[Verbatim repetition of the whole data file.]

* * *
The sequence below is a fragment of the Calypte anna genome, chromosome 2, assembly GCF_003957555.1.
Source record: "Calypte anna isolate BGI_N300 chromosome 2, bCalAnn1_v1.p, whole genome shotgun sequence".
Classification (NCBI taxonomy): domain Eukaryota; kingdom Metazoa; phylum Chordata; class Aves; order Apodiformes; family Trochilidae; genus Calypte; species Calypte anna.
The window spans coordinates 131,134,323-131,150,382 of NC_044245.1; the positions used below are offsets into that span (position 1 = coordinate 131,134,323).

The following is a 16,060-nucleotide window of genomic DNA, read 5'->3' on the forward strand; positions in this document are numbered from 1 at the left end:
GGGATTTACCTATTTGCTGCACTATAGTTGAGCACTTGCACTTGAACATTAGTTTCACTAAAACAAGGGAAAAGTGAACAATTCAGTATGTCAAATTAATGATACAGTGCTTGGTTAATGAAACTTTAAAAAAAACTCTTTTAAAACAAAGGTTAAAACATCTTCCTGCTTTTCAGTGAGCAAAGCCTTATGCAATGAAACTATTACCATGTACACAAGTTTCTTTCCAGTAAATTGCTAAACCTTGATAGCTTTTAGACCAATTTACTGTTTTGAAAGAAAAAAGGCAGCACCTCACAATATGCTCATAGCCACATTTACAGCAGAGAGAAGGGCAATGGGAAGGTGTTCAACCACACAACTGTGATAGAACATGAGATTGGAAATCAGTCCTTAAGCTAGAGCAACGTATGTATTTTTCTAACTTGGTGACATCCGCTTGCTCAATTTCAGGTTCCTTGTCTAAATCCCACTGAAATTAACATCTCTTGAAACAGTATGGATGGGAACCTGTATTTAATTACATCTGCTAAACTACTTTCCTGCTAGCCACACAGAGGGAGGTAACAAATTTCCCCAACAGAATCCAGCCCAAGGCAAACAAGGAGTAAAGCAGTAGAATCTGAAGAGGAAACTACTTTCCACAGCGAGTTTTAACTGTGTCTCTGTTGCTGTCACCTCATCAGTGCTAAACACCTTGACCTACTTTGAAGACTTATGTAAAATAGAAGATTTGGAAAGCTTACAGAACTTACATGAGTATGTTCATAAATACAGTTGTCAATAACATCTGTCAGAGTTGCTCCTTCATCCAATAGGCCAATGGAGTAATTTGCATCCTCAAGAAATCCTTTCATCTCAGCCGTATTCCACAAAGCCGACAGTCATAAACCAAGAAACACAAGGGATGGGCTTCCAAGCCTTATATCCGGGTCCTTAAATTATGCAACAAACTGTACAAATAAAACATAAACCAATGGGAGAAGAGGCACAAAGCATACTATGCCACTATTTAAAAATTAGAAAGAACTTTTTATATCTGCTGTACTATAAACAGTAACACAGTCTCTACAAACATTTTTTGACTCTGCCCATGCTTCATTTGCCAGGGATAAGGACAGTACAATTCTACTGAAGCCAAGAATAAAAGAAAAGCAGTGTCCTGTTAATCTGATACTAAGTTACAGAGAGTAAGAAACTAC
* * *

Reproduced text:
The sequence below is a fragment of the Calypte anna genome, chromosome 2, assembly GCF_003957555.1.
Source record: "Calypte anna isolate BGI_N300 chromosome 2, bCalAnn1_v1.p, whole genome shotgun sequence".
Classification (NCBI taxonomy): domain Eukaryota; kingdom Metazoa; phylum Chordata; class Aves; order Apodiformes; family Trochilidae; genus Calypte; species Calypte anna.
The window spans coordinates 131,134,323-131,150,382 of NC_044245.1; the positions used below are offsets into that span (position 1 = coordinate 131,134,323).

The following is a 16,060-nucleotide window of genomic DNA, read 5'->3' on the forward strand; positions in this document are numbered from 1 at the left end:
GGGATTTACCTATTTGCTGCACTATAGTTGAGCACTTGCACTTGAACATTAGTTTCACTAAAACAAGGGAAAAGTGAACAATTCAGTATGTCAAATTAATGATACAGTGCTTGGTTAATGAAACTTTAAAAAAAACTCTTTTAAAACAAAGGTTAAAACATCTTCCTGCTTTTCAGTGAGCAAAGCCTTATGCAATGAAACTATTACCATGTACACAAGTTTCTTTCCAGTAAATTGCTAAACCTTGATAGCTTTTAGACCAATTTACTGTTTTGAAAGAAAAAAGGCAGCACCTCACAATATGCTCATAGCCACATTTACAGCAGAGAGAAGGGCAATGGGAAGGTGTTCAACCACACAACTGTGATAGAACATGAGATTGGAAATCAGTCCTTAAGCTAGAGCAACGTATGTATTTTTCTAACTTGGTGACATCCGCTTGCTCAATTTCAGGTTCCTTGTCTAAATCCCACTGAAATTAACATCTCTTGAAACAGTATGGATGGGAACCTGTATTTAATTACATCTGCTAAACTACTTTCCTGCTAGCCACACAGAGGGAGGTAACAAATTTCCCCAACAGAATCCAGCCCAAGGCAAACAAGGAGTAAAGCAGTAGAATCTGAAGAGGAAACTACTTTCCACAGCGAGTTTTAACTGTGTCTCTGTTGCTGTCACCTCATCAGTGCTAAACACCTTGACCTACTTTGAAGACTTATGTAAAATAGAAGATTTGGAAAGCTTACAGAACTTACATGAGTATGTTCATAAATACAGTTGTCAATAACATCTGTCAGAGTTGCTCCTTCATCCAATAGGCCAATGGAGTAATTTGCATCCTCAAGAAATCCTTTCATCTCAGCCGTATTCCACAAAGCCGACAGTCATAAACCAAGAAACACAAGGGATGGGCTTCCAAGCCTTATATCCGGGTCCTTAAATTATGCAACAAACTGTACAAATAAAACATAAACCAATGGGAGAAGAGGCACAAAGCATACTATGCCACTATTTAAAAATTAGAAAGAACTTTTTATATCTGCTGTACTATAAACAGTAACACAGTCTCTACAAACATTTTTTGACTCTGCCCATGCTTCATTTGCCAGGGATAAGGACAGTACAATTCTACTGAAGCCAAGAATAAAAGAAAAGCAGTGTCCTGTTAATCTGATACTAAGTTACAGAGAGTAAGAAACTAC